New York City’s Brooklyn College (BC) InterVarsity chapter has received Honorable Mention recognition for Outstanding Club/Organization by the BC Division of Student Life and the Office of Student Development. Dr. Mildred Clarke, the chapter adviser, also received Honorable Mention for Adviser of the Year.
“Dr. Clarke has modeled leadership, faithfulness, courage, and compassion for many years in this chapter,” said New York City area director Jason Gaboury, himself a former campus staff member at Brooklyn College. “I can appreciate perhaps more than most the transformation God has worked in this chapter through the ministry of Dr. Clarke. As a volunteer she has done what full-time staff were not able to do.”
Dr. Clarke credited the chapter members for effectively engaging the campus, not an easy task at a commuter school with a high percentage of Jewish students. “The outreach can be pretty tough, in terms of responsiveness; not only the students but also the faculty,” she said. “For the school to recognize that we make a difference as a Christian organization, is a tribute to the chapter members.”
Dr. Clarke retired from her obstetrics/gynecology practice in 2001, after delivering over 5,000 babies. She first connected with InterVarsity as a student at Hunter College fifty years ago and renewed the connection over the years, chairing the missions committee of Calvary Baptist church as the church supported InterVarsity staff members. So it seemed like a good fit when then New York City area director Kevin Oro-Hahn invited her to be the chapter adviser for the struggling Brooklyn College chapter.
“When I first went there six years ago the chapter did not have a good relationship with the administrative structure,” Dr. Clarke said. “The students have developed a relationship with the administration, which now appreciates that they are on campus.
At a recent meeting the chairman of the African Studies department publicly said that he was happy that InterVarsity was on campus, to give the kind of balance that was necessary for student life.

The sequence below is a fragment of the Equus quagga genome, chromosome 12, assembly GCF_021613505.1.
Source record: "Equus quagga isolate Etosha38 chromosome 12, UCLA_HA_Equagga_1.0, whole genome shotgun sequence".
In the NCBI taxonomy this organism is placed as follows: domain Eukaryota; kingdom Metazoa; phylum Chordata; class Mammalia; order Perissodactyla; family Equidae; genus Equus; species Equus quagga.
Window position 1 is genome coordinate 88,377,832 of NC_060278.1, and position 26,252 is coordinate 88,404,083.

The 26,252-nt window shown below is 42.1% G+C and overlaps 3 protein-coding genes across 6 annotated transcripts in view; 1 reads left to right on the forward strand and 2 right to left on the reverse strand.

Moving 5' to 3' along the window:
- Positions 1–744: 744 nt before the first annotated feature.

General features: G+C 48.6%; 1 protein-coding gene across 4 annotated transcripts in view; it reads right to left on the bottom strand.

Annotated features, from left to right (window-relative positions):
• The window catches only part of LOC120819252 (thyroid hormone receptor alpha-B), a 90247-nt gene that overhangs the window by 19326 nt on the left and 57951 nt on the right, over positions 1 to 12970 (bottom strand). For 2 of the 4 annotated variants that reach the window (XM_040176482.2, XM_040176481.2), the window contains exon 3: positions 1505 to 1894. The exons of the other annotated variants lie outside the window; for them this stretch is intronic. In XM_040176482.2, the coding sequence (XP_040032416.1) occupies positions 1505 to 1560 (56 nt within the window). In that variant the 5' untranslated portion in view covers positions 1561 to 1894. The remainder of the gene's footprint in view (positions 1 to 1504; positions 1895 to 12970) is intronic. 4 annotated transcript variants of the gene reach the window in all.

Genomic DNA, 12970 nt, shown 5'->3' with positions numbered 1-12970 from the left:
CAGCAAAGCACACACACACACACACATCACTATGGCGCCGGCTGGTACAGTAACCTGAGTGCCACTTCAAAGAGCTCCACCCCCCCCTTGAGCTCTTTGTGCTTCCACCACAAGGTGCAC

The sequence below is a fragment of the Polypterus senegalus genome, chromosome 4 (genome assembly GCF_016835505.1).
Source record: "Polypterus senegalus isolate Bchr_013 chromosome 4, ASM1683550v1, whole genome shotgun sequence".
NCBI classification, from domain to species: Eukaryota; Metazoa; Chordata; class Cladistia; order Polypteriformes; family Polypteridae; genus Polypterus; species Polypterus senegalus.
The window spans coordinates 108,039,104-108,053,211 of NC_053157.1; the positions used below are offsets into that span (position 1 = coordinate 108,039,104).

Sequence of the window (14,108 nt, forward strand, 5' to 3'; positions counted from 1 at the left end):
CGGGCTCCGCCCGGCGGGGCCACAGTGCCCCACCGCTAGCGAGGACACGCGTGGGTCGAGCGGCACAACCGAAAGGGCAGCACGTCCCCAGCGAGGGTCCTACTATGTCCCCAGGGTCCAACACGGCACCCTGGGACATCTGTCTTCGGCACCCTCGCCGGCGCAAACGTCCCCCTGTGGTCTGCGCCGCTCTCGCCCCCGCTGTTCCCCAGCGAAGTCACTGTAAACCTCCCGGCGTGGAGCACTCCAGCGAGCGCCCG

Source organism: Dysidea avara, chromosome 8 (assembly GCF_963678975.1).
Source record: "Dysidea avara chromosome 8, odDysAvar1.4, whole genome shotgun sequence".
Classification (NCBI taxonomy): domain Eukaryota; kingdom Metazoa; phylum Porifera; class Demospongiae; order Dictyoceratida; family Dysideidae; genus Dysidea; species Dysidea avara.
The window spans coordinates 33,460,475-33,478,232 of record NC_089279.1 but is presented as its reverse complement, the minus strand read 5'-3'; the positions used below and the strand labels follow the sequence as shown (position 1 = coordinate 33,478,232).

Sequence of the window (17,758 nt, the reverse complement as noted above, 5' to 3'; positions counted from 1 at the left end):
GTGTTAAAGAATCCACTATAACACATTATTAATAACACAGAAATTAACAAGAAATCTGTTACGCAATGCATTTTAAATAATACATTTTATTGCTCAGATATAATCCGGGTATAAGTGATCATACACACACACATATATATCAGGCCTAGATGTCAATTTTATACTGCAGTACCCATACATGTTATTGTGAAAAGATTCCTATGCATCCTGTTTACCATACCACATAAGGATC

The student leaders of the chapter are thankful to have an adviser that is so deeply involved with the chapter. “She has committed herself to being at every chapter meeting on campus, which takes place every Tuesday and Thursday during club hours,” said Keeshia Jean. “She opens up her home to the executive team once a week for leadership training and personal development. Dr. Clarke has cared for us like her very own grandchildren.”
Acknowledging her status as “a senior person,” Dr. Clarke relishes the intergenerational contact that she has with the students. After a career of dealing with mothers and infants, she is enjoying the opportunity to work with post adolescents.
“We have to learn who each other really is to accommodate each other,” she said. “They really have very little insight into what somebody from my generation is all about: the culture that we have, the values that we have, the purposefulness that we have.”
Dr. Clarke may not use the trendiest communication practices, but she knows how to communicate. “I love Dr. Clarke because, although she demands much from me, her love is real,” said Julene Wilson, a 2005 Brooklyn College graduate. “Above all, she continues to point me towards Christ. If I had not met Dr. Clarke, I would be an insecure, immature Christian, who is merely satisfied with being good and quoting Bible verses.”
Diane Rhoden, another Brooklyn College student, said that Dr. Clarke has been a superb role model for her as she works to become a physician. “Words cannot describe how much she has opened my eyes about the world we live in,” she said. “She is a real leader, and she listens to people. She really listens, and she still thinks way ahead of her time.”
Once a month the students set up an issue-oriented book table in the lobby of a lecture hall, or outdoors if the weather is accommodating. They’ve focused on topics like Darfur, the Iraq war and elections.
“It’s outreach to the college culture to show them that Christianity is a relevant and meaningful way of life,” Dr. Clarke said. “They try to show that being a Christian is just not reading scripture and having Bible study. It’s relationship, and it’s relevant to everyday problems of life.”
Dr. Clarke has participated in medical missions trips to several regions of the globe and continues to use her medical skills during retirement. Every summer she travels to the Mississippi delta region to work on a medical team that treats residents of the area.
Regional director Greg Jao calls Dr. Clarke “a wonderful example, serving with InterVarsity in what could be her retirement years.” InterVarsity’s regional office in New York City recently established an award to recognize alumni who live the values of InterVarsity’s mission statement. It is named for its first recipient, the Dr. Mildred Clarke Distinguished Alumni Award.
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